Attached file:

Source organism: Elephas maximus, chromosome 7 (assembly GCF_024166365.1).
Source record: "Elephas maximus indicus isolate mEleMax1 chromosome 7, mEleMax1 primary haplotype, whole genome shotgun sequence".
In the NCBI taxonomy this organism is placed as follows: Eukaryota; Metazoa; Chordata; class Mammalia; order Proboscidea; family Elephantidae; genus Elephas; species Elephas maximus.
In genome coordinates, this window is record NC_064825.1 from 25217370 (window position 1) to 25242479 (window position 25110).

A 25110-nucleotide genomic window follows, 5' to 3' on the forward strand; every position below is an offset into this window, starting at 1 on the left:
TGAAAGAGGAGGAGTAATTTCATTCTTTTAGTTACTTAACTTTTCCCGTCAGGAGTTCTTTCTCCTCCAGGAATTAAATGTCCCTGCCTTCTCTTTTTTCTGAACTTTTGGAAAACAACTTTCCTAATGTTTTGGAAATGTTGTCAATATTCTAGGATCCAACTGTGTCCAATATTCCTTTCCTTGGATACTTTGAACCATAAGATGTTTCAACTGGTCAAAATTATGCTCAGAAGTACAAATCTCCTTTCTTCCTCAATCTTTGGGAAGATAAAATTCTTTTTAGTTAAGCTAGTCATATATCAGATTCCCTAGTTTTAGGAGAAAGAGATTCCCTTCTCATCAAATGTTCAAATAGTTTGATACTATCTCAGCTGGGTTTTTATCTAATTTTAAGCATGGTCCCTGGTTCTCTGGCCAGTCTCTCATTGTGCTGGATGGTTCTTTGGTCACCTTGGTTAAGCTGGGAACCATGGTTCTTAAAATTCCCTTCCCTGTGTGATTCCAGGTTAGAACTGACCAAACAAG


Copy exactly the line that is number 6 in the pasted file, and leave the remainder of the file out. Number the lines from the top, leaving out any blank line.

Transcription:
TGAAAGAGGAGGAGTAATTTCATTCTTTTAGTTACTTAACTTTTCCCGTCAGGAGTTCTTTCTCCTCCAGGAATTAAATGTCCCTGCCTTCTCTTTTTTCTGAACTTTTGGAAAACAACTTTCCTAATGTTTTGGAAATGTTGTCAATATTCTAGGATCCAACTGTGTCCAATATTCCTTTCCTTGGATACTTTGAACCATAAGATGTTTCAACTGGTCAAAATTATGCTCAGAAGTACAAATCTCCTTTCTTCCTCAATCTTTGGGAAGATAAAATTCTTTTTAGTTAAGCTAGTCATATATCAGATTCCCTAGTTTTAGGAGAAAGAGATTCCCTTCTCATCAAATGTTCAAATAGTTTGATACTATCTCAGCTGGGTTTTTATCTAATTTTAAGCATGGTCCCTGGTTCTCTGGCCAGTCTCTCATTGTGCTGGATGGTTCTTTGGTCACCTTGGTTAAGCTGGGAACCATGGTTCTTAAAATTCCCTTCCCTGTGTGATTCCAGGTTAGAACTGACCAAACAAG